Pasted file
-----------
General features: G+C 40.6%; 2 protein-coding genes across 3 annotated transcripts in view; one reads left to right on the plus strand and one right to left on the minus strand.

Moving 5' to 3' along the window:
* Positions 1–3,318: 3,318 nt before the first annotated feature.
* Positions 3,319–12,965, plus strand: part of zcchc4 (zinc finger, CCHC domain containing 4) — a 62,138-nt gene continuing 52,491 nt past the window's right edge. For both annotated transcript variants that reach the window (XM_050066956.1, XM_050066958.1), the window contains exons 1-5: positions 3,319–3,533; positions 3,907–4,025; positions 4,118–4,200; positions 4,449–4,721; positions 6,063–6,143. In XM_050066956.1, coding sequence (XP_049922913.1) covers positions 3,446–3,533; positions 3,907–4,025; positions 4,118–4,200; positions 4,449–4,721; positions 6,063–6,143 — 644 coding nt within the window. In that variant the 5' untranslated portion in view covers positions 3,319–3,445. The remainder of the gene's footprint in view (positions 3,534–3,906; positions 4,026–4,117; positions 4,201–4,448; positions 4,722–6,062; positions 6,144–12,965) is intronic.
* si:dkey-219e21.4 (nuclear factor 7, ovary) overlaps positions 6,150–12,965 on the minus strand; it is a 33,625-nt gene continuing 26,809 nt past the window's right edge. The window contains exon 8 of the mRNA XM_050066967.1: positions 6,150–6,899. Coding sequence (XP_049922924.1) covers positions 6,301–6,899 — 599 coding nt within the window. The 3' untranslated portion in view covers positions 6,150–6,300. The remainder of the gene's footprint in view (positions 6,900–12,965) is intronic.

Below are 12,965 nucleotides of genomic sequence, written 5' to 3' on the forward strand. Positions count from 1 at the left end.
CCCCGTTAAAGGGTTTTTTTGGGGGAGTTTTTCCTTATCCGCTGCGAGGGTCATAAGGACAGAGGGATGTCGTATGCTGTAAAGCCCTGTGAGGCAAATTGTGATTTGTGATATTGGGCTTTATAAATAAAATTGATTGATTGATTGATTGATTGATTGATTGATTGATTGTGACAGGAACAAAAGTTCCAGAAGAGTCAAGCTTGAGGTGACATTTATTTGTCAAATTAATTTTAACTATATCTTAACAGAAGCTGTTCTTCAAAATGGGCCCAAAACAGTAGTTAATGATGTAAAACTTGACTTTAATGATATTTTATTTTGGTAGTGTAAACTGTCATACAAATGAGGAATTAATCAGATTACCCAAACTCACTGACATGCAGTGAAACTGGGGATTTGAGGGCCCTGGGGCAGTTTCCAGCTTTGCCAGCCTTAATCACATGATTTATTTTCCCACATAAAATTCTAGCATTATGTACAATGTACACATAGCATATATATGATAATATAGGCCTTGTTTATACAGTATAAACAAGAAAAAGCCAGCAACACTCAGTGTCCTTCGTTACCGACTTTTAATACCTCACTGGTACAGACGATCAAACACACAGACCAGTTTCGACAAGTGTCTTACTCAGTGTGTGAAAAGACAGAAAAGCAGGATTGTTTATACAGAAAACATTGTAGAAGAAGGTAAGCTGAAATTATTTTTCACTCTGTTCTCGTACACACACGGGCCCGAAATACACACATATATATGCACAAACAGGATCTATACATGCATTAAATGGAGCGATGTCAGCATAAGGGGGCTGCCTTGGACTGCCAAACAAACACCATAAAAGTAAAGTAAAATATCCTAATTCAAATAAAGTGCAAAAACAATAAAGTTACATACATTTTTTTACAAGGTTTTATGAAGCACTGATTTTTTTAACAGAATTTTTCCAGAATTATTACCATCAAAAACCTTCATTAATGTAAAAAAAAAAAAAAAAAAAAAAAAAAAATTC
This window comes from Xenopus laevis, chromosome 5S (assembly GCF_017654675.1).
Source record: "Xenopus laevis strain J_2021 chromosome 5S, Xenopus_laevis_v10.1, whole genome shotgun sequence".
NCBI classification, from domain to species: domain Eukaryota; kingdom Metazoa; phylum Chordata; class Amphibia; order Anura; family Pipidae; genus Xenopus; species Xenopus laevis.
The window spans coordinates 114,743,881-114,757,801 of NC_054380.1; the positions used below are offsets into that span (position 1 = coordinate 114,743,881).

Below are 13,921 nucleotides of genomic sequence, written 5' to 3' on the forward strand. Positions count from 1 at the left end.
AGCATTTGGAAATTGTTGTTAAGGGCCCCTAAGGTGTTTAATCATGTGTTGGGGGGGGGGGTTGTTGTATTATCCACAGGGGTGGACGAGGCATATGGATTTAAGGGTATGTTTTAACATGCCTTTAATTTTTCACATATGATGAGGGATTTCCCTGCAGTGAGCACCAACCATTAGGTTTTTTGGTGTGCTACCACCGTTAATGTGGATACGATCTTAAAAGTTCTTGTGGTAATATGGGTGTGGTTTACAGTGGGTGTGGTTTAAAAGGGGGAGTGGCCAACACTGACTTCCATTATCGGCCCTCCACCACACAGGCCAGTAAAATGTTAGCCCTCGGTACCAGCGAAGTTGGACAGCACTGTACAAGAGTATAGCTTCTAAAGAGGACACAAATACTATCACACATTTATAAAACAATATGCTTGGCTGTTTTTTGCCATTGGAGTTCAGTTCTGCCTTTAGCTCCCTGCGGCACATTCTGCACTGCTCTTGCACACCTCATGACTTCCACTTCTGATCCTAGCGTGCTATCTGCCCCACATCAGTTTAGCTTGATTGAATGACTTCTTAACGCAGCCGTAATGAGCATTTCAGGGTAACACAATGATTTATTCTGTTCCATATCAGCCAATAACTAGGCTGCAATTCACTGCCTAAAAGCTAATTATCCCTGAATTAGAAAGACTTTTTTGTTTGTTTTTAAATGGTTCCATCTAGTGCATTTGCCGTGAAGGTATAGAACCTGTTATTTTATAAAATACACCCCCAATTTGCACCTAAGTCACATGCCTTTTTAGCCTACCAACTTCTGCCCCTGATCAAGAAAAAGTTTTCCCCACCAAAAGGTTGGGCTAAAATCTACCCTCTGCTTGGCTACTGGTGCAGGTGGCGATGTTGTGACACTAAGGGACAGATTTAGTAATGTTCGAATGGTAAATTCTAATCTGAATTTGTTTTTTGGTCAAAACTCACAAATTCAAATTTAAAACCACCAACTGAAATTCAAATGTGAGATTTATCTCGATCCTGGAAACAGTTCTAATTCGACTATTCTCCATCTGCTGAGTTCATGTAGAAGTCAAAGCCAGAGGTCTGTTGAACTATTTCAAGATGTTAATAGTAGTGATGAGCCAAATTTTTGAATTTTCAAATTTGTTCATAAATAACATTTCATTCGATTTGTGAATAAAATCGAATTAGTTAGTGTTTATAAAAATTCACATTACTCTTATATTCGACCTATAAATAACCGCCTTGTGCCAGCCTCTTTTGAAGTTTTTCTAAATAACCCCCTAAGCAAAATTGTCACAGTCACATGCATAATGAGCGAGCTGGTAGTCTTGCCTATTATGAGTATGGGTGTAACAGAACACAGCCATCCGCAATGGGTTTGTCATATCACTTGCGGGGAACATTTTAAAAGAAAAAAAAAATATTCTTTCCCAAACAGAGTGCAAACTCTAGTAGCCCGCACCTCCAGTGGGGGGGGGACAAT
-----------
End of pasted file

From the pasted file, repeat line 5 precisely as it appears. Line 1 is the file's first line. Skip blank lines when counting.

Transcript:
* si:dkey-219e21.4 (nuclear factor 7, ovary) overlaps positions 6,150–12,965 on the minus strand; it is a 33,625-nt gene continuing 26,809 nt past the window's right edge. The window contains exon 8 of the mRNA XM_050066967.1: positions 6,150–6,899. Coding sequence (XP_049922924.1) covers positions 6,301–6,899 — 599 coding nt within the window. The 3' untranslated portion in view covers positions 6,150–6,300. The remainder of the gene's footprint in view (positions 6,900–12,965) is intronic.